Lustrum, the second in Robert Harris's Roman trilogy (after Imperium), opens in 63 BC with a gruesome discovery: A young slave boy's body has been fished out of the Tiber. His throat has been slashed and his body opened up from chest to groin, and all of his organs removed. The nature of the murder, which appears to be a parody of traditional animal sacrifices, causes the magistrate on duty to summon Marcus Tullius Cicero, who is two days from being inaugurated as senior consul of Rome.
Cicero, philosopher, politician, writer and rhetorician, is the central character of Lustrum, as he was for Imperium. The novel is cast as a biography of the great Roman, written by his slave and amanuensis Tiro at the end of his long life. (Tiro is a historical character and in fact collected and published Cicero's works and wrote a biography of his master and mentor. This book - and others by him - are referred to by several ancient and medieval writers, but have been lost. Tiro is also credited with being the first to record speeches in the Roman senate, and with inventing shorthand notation; such abbreviations as e.g., i.e., etc. and et al. are vestiges of the Tironian system, which was much in use through the medieval years.)
In Imperium, Cicero parlayed a brilliant career as a lawyer into a successful vocation in politics. But he has many jealous rivals who wish to destroy him and the senate, and seize control of the state. To thwart them takes all of his skill and intelligence, and the battle brings him, and the Rome that he loves, to the brink of destruction.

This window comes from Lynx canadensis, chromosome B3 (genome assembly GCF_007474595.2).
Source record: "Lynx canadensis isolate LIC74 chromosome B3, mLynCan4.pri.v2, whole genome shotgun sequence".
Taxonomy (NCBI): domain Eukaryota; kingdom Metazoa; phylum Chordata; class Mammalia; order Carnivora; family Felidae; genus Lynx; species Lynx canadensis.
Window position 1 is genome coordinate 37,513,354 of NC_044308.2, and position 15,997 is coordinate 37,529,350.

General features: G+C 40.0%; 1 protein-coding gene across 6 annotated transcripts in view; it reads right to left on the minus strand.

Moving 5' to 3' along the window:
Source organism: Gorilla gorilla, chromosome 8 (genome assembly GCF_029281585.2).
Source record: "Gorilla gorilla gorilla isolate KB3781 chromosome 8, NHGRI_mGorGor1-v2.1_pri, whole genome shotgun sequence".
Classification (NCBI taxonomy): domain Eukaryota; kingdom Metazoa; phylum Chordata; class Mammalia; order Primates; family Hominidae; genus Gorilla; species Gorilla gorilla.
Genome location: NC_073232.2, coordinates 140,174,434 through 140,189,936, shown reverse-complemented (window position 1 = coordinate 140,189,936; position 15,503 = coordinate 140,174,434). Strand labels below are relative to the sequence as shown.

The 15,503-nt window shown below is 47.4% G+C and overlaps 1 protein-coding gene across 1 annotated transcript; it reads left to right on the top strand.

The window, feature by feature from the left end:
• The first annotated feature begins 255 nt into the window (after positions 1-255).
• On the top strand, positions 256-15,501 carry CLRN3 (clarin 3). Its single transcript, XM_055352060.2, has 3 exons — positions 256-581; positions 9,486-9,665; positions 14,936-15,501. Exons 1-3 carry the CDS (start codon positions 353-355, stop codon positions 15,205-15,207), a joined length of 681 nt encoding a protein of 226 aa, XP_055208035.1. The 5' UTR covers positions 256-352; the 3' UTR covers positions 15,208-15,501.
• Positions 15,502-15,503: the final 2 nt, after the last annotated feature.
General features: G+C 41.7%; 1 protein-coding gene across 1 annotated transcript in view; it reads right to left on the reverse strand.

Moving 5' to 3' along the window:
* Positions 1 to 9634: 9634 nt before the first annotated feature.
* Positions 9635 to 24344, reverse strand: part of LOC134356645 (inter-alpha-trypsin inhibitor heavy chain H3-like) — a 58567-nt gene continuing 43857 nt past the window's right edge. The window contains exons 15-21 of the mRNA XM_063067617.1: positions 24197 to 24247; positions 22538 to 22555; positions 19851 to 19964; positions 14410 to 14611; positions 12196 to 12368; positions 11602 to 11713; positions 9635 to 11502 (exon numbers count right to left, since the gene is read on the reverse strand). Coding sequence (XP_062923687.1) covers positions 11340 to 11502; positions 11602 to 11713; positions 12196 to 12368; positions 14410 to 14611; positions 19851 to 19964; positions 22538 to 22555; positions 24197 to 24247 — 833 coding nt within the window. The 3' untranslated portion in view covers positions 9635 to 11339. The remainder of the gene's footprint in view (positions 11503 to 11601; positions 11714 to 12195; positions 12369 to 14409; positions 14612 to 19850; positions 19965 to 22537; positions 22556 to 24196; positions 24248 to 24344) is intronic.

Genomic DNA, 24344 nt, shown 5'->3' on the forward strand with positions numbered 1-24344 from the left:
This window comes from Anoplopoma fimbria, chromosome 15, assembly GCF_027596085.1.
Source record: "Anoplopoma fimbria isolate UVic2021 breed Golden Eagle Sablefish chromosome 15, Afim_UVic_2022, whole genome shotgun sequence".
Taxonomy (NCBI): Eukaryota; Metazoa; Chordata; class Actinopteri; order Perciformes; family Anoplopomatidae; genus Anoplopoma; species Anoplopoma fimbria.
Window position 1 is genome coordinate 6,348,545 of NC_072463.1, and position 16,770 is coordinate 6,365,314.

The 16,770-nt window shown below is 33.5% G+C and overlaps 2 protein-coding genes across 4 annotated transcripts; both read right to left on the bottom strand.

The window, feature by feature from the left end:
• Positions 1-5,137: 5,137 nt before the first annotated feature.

Lustrum is a compelling page-turner, tracing the power struggles and factionalism of the Roman Republic during one of the most tumultuous moments in its history. Cicero, newly installed as consul, learns of a plot to overthrow the government, led by the aristocratic politician Catalina, the fabulously wealthy Crassus and the young and ambitious Julius Caesar, who has his own agenda to pursue.
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Cicero exposes the treachery and, after a bloody struggle, emerges triumphant. But then the promiscuous senator and nobleman Clodius is put on trial, accused of entering a sacred women-only religious ritual, and Cicero reluctantly finds himself caught up in the case as the star witness for the prosecution. He has made many enemies, and as Caesar, Crassus and the grasping general Pompey take power, his past returns to ruin him. At the end of the novel, he is exiled from Rome, his career in tatters and his family in danger.
But never fear. Cicero still has years to live, including a return to triumph and a great deal more political skulduggery, and a third volume of the trilogy is scheduled for 2011.
H.J. Kirchhoff is The Globe and Mail's deputy Books editor.